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November 2, 2011

 

New South Wales's wheat production to show decrease
 

 

New South Wales State's wheat production is forecast to decrease 20% this crop year.

 

New South Wales's Department of Primary Industries said Tuesday (Nov 1) that prospects for winter crops improved through October across the state.

 

The department forecast wheat production of 7.11 million tonnes in the year that ends March 31, well above the Australian Bureau of Agricultural and Resource Economics and Science's long-term annual average for wheat production in New South Wales, at 5.59 million tonnes

 

In mid-September Abares, the federal government's commodity forecaster, said New South Wales would produce 7.66 million tonnes of wheat in a national crop estimated at 26.20 million tonnes, just shy of the national record crop of 26.33 million tonnes grown in 2010-11.

 

"Grain quality across the state's wheat crop may be variable as the milder conditions and rainfall in the centre and north will result in larger grain and hence crop yields at the expense of grain protein," the state-level department said.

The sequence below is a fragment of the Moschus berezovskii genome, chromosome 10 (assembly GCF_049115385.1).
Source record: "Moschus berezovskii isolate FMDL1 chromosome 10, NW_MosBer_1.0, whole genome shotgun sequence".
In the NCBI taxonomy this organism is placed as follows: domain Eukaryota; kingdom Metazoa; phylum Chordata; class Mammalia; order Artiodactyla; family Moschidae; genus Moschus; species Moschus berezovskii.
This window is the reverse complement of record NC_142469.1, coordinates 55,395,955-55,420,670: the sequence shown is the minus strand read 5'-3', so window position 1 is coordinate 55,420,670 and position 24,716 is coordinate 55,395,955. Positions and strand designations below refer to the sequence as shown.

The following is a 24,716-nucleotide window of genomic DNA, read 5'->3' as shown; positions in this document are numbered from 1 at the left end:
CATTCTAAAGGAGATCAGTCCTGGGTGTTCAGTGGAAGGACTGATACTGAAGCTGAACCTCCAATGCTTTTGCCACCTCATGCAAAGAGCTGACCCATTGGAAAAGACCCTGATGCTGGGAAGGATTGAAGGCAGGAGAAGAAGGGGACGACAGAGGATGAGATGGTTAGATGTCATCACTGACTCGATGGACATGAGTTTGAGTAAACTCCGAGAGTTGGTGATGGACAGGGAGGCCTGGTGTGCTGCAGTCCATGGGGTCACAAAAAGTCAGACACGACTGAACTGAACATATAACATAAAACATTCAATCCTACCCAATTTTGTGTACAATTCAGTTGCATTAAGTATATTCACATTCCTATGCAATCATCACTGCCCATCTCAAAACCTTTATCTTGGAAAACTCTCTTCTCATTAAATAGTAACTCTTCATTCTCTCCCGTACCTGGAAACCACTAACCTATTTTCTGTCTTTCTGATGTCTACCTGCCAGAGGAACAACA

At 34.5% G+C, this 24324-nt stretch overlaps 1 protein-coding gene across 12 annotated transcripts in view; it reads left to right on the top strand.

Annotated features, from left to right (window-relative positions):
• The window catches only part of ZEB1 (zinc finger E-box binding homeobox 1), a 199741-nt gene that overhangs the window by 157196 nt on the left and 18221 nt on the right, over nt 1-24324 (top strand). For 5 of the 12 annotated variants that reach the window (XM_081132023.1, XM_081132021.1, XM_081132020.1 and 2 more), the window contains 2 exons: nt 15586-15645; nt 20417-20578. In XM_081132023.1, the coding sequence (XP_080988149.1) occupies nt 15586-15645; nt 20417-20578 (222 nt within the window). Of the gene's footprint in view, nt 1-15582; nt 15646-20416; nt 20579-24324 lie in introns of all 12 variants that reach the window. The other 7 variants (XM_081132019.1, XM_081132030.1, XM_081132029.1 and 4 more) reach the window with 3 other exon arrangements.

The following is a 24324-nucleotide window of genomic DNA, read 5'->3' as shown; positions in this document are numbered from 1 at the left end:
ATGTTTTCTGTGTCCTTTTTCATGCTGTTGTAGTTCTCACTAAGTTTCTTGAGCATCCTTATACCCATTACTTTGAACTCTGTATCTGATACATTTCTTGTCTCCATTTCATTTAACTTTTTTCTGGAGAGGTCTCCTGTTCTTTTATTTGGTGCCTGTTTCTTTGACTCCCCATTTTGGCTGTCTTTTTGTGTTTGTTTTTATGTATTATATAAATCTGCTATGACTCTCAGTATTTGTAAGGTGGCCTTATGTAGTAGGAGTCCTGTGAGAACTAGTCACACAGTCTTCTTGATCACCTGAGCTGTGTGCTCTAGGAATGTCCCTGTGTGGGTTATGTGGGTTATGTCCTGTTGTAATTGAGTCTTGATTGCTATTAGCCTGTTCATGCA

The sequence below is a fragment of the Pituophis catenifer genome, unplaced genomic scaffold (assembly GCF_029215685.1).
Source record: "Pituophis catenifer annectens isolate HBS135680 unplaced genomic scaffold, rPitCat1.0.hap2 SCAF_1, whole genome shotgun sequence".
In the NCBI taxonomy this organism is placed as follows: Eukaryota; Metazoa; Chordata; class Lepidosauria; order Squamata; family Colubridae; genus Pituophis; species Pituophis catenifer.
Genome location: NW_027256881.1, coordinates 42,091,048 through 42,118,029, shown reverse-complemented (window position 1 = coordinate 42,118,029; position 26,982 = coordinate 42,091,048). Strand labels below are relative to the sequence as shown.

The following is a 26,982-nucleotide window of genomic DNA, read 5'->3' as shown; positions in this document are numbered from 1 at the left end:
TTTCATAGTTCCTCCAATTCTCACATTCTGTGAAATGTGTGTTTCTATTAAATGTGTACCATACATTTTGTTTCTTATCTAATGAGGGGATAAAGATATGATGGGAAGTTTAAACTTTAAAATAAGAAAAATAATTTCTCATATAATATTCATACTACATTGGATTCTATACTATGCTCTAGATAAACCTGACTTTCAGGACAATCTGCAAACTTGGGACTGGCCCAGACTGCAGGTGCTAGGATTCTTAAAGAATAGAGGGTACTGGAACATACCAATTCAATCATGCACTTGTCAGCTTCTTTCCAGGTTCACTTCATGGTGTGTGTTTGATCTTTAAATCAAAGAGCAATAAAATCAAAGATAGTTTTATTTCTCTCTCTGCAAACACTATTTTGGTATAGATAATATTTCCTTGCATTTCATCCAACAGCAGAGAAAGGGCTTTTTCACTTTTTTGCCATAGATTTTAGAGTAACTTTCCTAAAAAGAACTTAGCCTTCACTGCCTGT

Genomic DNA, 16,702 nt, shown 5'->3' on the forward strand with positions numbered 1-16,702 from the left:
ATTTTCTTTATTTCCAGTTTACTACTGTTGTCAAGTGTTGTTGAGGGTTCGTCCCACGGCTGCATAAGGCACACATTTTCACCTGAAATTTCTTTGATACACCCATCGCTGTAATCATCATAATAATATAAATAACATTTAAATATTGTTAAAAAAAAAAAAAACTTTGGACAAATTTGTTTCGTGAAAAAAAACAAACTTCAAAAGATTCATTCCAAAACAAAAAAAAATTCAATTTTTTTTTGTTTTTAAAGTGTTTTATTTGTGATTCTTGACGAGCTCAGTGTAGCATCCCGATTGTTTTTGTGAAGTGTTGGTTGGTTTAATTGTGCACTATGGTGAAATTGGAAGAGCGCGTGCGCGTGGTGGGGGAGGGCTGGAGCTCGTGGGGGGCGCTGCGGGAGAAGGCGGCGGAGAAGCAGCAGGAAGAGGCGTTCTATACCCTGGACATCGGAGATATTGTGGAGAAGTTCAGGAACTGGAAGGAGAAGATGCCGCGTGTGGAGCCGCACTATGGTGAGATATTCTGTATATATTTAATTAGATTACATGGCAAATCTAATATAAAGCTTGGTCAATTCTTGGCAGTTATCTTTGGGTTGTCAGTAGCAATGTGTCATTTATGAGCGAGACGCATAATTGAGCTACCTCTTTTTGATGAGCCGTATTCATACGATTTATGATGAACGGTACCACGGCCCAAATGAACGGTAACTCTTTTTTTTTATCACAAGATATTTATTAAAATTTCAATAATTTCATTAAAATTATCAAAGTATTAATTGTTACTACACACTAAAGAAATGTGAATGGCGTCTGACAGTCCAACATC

The harvest has started in northern, central and western New South Wales for canola, barley and faba beans, with continuing rain and wet paddock conditions causing some delays in northern areas, it said.

 

Stripping of wheat is expected to start in the first week of November, it said.

 

Among other winter crops, the department forecast 2011-12 barley production will fall 26% on year to 1.75 million tonnes, output of oats will fall 24% to 561,000 tonnes and canola production will rise 2.4% to 649,000 tonnes.

 

Meanwhile, summer crop planting is well under way following timely rains in late September and October, though some of the heavier storm events and milder conditions through October have caused damage to newly sown grain and cotton crops, it said

 

The area planted to sorghum in 2011-12 is forecast to rise 23% to 198,000 hectares, it said.

 

Warmer conditions are now needed to allow crops to recover or to be re-sown on wetter paddocks, it said.

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